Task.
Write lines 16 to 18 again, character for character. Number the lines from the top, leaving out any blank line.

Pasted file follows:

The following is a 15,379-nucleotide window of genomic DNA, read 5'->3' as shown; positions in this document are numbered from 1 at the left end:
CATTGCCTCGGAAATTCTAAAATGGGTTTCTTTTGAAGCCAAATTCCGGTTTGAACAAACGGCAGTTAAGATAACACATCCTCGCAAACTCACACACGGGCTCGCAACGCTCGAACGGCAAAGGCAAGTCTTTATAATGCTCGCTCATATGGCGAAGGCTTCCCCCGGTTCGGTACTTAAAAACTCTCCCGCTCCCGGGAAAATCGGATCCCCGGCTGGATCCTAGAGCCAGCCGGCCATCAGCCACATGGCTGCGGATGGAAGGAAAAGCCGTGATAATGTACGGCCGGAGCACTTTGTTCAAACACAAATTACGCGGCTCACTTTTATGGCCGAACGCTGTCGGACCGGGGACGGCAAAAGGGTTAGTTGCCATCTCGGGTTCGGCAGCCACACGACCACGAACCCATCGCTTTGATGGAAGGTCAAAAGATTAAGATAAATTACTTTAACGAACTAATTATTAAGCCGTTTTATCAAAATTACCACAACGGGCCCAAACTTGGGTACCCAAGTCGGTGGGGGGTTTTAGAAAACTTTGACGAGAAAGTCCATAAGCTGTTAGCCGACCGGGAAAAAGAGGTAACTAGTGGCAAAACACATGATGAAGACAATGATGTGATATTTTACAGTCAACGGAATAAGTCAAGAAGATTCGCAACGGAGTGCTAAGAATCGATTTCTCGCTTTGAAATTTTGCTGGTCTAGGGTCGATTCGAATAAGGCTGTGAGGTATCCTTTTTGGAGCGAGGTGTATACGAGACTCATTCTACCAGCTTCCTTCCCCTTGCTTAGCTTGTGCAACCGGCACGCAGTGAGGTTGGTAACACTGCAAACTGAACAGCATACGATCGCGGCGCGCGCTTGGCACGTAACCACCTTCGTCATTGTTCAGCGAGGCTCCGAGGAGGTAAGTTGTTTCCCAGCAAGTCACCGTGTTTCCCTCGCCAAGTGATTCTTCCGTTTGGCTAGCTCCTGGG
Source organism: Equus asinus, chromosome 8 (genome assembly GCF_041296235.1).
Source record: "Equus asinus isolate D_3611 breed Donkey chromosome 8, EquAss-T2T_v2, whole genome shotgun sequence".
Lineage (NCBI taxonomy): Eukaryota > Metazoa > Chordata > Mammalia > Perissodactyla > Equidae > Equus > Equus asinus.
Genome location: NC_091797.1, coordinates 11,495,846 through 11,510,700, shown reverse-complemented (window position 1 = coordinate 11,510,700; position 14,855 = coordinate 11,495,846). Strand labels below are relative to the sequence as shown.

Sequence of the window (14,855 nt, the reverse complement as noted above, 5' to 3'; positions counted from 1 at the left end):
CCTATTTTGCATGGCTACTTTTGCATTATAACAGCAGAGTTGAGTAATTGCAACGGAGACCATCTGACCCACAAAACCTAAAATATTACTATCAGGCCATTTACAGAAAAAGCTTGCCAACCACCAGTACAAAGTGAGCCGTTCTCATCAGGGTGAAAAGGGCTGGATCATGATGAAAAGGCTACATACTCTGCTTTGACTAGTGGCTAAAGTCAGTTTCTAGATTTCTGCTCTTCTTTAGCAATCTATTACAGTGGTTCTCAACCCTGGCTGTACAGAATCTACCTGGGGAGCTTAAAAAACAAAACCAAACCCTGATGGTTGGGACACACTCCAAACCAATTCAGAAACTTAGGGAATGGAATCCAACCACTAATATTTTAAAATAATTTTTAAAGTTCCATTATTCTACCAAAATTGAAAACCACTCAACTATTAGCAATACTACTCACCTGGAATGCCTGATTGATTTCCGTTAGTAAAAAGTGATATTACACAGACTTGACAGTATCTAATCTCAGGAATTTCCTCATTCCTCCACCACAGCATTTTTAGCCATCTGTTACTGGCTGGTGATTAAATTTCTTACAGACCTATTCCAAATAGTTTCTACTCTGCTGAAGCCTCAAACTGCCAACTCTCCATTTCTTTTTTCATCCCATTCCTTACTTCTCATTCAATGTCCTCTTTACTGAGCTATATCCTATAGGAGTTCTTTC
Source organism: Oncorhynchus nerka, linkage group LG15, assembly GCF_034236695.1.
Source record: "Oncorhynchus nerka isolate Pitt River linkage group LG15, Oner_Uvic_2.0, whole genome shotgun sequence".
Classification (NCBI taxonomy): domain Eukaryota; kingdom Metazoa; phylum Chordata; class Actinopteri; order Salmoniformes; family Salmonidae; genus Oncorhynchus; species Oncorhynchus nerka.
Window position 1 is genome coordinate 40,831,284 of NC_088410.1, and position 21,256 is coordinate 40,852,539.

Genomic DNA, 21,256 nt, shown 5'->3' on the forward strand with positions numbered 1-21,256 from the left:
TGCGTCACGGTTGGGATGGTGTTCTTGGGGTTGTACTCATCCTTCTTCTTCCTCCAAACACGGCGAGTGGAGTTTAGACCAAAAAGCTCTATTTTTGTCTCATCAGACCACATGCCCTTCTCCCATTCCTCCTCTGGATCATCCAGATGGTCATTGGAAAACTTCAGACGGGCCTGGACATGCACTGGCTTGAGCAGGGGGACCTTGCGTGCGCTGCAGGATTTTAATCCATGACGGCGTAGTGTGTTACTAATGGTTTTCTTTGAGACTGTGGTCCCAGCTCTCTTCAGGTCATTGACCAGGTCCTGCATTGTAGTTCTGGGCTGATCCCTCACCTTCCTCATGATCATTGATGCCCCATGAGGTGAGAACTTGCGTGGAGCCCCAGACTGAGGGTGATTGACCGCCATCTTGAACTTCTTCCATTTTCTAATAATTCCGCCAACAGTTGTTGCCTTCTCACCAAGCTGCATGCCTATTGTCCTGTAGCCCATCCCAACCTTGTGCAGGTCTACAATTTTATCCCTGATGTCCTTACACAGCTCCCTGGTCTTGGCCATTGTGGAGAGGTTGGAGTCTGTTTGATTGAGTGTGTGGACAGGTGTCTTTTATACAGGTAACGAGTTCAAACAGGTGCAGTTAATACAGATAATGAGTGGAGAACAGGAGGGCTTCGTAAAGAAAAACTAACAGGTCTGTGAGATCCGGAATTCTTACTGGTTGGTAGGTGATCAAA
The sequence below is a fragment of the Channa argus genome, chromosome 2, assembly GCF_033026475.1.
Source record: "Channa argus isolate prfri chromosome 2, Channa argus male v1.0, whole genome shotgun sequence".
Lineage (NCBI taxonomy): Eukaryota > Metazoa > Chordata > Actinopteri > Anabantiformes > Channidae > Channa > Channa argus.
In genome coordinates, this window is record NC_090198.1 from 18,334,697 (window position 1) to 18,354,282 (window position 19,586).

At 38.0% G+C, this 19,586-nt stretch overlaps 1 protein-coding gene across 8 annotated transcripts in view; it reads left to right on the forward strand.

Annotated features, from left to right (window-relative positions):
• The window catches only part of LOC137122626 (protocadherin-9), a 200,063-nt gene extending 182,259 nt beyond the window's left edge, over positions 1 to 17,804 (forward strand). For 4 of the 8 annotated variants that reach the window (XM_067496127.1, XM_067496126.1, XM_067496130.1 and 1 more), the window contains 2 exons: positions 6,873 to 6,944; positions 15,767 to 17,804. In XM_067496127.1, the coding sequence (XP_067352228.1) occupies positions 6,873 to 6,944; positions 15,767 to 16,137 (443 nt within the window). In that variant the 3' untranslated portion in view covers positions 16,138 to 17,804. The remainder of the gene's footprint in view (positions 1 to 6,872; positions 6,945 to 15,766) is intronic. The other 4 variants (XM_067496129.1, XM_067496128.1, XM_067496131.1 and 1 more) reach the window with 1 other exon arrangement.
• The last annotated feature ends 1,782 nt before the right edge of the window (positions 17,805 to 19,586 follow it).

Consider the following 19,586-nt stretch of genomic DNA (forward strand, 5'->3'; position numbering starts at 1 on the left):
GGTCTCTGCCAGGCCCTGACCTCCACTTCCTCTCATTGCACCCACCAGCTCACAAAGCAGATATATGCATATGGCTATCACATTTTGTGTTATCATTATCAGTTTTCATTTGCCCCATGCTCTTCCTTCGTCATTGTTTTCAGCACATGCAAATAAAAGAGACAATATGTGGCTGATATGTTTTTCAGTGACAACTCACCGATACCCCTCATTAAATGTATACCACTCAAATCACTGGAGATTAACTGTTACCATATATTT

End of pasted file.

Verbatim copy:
Source record: "Channa argus isolate prfri chromosome 2, Channa argus male v1.0, whole genome shotgun sequence".
Lineage (NCBI taxonomy): Eukaryota > Metazoa > Chordata > Actinopteri > Anabantiformes > Channidae > Channa > Channa argus.
In genome coordinates, this window is record NC_090198.1 from 18,334,697 (window position 1) to 18,354,282 (window position 19,586).